Gov. Gretchen Whitmer has asked the Michigan Supreme Court to clarify when a major ruling from Friday afternoon takes effect, saying unemployment benefits for more than 800,000 Michigan residents are in jeopardy.
In a motion filed around noon Monday, the Whitmer administration asked the state Supreme Court to clarify its Oct. 2 ruling that a state law Whitmer has relied on to issue executive orders related to the COVID-19 health crisis is unconstitutional. Whitmer notes the 21-28 day time period for such orders to take effect, and asks for any “precedential effect” of the opinion to take place on Oct. 30.
“This would allow for an orderly transition during which some responsive measures can be placed under alternative executive authority and the Governor and Legislature can work to address many other pandemic-related matters that currently fall under executive orders,” the administration’s motion says.
In a 4-3 decision late Friday afternoon, the Michigan Supreme Court issued an opinion saying the 1945 Emergency Powers of the Governor Act (EPGA) is unconstitutional because it “purports to delegate to the executive branch the legislative powers of state government — including its plenary police powers — and to allow the exercise of such powers indefinitely,” the justices wrote.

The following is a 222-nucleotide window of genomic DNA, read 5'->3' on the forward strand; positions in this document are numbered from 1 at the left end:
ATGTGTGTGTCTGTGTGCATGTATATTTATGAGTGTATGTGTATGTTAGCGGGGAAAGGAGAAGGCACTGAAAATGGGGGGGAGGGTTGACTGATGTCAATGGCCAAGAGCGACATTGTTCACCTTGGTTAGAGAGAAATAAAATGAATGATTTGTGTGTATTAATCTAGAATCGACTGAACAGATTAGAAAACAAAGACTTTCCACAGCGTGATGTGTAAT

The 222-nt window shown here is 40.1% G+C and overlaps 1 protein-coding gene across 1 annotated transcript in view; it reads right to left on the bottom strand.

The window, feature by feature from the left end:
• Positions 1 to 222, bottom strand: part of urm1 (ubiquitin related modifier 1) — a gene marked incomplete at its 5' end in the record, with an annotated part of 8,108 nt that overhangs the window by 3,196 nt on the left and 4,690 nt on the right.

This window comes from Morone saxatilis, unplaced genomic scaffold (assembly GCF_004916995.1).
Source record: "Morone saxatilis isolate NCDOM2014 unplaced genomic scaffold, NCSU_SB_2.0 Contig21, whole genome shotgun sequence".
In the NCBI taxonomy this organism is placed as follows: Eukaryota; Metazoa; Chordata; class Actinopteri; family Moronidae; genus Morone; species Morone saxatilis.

The ruling brought immediate significance to the dozens of executive orders Whitmer has issued under the EPGA since April 30, which include various health directives, workplace safety requirements and new rules that expand and create easier access to unemployment benefits.
Whitmer said Monday afternoon that unemployment benefits for up to 830,000 Michigan residents would be in jeopardy if the Michigan Supreme Court’s opinion took immediate effect.
“We need this transition period to protect the 830,000 Michigan workers and families who are depending on unemployment benefits to pay their bills and put food on the table, and to protect Michiganders everywhere who are counting on their leaders to protect them,” Whitmer said in a statement. “The Supreme Court has spoken, and while I vehemently disagree with their ruling, I’m ready to work across the aisle with Republicans in the legislature where we can find common ground to slow the spread of the virus and rebuild our economy.”